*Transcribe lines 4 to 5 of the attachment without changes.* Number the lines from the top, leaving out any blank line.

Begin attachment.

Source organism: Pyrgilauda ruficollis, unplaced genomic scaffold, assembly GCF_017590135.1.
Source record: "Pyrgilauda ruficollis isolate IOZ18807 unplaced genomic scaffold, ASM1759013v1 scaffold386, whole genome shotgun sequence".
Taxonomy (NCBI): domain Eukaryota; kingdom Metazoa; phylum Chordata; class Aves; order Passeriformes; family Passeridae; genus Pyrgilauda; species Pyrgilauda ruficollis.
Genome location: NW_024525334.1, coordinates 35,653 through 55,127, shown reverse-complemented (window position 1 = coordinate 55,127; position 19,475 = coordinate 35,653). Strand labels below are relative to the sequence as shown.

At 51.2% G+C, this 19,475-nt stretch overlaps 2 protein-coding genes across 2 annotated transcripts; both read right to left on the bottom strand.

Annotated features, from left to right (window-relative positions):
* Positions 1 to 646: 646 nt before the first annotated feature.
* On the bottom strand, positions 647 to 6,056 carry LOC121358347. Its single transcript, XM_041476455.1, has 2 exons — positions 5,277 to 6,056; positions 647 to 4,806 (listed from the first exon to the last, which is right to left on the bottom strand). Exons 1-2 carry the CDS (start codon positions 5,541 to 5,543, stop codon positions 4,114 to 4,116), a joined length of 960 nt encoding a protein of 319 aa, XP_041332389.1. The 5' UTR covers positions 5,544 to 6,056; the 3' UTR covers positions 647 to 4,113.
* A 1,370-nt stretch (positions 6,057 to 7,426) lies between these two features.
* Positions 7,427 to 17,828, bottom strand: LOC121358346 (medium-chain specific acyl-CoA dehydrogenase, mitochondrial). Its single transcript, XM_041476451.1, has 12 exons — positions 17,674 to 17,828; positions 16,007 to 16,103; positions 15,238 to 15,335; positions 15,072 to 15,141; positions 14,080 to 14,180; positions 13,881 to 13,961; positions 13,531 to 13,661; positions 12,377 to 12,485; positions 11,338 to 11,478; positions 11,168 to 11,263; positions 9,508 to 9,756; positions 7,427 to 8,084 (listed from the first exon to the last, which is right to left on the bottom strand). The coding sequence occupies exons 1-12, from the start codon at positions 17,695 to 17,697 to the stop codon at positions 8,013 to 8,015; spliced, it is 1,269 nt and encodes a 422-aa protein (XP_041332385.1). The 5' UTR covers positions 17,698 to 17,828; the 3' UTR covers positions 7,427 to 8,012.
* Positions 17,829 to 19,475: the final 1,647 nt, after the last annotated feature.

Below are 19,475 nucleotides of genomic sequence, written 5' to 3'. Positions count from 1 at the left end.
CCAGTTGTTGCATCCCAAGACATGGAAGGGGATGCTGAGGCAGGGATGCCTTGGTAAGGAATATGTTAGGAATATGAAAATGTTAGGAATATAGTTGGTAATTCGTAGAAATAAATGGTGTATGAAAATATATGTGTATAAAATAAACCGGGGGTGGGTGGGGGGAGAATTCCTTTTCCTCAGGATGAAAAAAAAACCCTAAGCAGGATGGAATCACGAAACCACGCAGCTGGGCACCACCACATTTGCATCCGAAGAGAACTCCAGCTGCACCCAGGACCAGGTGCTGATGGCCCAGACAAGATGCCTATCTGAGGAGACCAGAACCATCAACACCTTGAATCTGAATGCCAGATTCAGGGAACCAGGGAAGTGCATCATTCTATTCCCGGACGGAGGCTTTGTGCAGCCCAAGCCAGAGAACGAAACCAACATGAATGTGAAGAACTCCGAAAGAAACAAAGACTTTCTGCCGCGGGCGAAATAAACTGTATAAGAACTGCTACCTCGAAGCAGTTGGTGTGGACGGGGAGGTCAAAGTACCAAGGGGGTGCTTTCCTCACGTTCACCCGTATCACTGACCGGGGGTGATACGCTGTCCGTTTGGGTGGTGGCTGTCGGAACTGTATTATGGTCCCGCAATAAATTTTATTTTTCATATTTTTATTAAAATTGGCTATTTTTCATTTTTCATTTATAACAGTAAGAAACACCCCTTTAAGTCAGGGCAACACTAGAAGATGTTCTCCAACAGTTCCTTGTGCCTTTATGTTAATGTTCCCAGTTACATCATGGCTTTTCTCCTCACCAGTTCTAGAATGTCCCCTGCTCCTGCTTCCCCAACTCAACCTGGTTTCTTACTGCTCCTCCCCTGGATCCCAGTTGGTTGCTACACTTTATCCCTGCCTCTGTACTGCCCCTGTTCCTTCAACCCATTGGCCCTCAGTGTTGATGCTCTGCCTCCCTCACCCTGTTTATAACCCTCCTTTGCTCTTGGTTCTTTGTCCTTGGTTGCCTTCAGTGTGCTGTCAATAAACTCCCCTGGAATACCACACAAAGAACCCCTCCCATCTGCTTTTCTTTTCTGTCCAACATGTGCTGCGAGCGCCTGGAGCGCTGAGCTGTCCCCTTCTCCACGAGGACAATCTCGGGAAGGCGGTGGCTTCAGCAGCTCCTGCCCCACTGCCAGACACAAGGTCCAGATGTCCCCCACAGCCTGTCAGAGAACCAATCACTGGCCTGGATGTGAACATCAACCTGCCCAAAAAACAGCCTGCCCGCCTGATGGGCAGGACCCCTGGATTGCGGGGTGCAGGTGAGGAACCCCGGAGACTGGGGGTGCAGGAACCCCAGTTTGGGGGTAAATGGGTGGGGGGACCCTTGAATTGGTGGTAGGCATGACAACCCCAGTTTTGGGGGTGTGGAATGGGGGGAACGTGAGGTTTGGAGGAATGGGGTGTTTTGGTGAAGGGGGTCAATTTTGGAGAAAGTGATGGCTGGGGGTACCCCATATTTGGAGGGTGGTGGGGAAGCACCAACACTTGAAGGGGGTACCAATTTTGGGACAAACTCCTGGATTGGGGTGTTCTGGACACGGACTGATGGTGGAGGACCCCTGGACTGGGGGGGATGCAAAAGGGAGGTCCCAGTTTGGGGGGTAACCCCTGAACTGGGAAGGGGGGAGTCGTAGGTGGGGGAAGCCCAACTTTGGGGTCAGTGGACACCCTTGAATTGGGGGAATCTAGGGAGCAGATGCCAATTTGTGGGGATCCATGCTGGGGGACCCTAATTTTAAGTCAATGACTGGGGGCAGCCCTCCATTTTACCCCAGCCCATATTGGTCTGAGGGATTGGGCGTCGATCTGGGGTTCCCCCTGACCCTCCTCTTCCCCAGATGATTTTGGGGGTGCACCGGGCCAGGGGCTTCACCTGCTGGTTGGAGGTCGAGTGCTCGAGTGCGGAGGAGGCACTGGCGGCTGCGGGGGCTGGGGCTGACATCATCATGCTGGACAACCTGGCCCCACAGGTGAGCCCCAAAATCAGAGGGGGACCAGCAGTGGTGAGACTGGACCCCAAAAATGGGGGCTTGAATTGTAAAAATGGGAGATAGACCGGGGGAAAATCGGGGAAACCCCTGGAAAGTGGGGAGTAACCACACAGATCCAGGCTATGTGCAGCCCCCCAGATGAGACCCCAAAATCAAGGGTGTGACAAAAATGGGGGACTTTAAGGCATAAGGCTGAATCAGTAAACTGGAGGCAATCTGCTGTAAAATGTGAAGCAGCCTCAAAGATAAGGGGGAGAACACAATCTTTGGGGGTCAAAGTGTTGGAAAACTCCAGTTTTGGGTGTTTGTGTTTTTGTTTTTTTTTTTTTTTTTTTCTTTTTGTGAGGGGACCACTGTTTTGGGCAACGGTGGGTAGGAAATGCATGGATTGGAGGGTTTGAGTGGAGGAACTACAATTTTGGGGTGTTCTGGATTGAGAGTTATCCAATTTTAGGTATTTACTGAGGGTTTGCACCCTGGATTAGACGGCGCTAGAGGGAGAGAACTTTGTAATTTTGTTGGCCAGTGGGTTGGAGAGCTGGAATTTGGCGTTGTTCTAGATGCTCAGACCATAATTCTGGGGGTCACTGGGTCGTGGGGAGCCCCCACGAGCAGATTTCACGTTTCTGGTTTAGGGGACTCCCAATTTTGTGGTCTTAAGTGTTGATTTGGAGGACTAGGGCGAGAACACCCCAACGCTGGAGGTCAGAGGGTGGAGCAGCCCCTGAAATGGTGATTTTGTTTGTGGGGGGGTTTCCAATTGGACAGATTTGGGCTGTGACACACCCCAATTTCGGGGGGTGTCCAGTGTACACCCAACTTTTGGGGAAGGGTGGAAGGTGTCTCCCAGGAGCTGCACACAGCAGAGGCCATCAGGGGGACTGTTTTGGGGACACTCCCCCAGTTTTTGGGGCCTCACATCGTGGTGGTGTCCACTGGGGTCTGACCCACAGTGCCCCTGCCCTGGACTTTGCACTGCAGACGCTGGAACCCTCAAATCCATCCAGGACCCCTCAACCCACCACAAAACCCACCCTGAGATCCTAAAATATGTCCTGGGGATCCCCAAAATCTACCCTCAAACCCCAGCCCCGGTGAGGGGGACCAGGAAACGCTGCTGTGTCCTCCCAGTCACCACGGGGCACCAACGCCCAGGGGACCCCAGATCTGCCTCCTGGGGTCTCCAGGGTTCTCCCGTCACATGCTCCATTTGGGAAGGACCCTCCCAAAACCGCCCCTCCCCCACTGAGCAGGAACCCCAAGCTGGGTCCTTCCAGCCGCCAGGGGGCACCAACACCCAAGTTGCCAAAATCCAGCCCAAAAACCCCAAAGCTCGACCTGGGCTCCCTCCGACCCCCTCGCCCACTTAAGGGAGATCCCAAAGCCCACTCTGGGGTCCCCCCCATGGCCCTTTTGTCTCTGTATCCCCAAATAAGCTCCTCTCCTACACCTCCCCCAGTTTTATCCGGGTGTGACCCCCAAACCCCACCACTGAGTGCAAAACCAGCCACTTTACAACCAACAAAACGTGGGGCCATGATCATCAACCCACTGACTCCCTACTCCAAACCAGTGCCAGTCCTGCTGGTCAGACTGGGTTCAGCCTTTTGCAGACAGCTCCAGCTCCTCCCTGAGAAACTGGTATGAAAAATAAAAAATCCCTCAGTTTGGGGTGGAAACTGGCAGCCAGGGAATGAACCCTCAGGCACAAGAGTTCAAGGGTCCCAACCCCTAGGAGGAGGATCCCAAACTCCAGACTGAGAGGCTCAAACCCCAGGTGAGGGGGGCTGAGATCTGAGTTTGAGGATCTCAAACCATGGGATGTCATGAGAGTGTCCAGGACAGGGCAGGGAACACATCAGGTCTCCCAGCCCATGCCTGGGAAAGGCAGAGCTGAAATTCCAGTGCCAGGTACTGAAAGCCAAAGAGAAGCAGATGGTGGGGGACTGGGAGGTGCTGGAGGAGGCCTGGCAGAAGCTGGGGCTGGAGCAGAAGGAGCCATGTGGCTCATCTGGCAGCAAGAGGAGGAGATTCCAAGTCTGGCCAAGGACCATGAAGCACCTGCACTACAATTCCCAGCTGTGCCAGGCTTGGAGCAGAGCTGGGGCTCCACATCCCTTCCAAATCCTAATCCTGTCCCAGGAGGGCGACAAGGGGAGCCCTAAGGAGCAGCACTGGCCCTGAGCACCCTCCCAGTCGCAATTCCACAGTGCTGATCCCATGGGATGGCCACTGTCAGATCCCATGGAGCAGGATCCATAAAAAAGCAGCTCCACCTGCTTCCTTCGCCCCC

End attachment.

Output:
Genome location: NW_024525334.1, coordinates 35,653 through 55,127, shown reverse-complemented (window position 1 = coordinate 55,127; position 19,475 = coordinate 35,653). Strand labels below are relative to the sequence as shown.

At 51.2% G+C, this 19,475-nt stretch overlaps 2 protein-coding genes across 2 annotated transcripts; both read right to left on the bottom strand.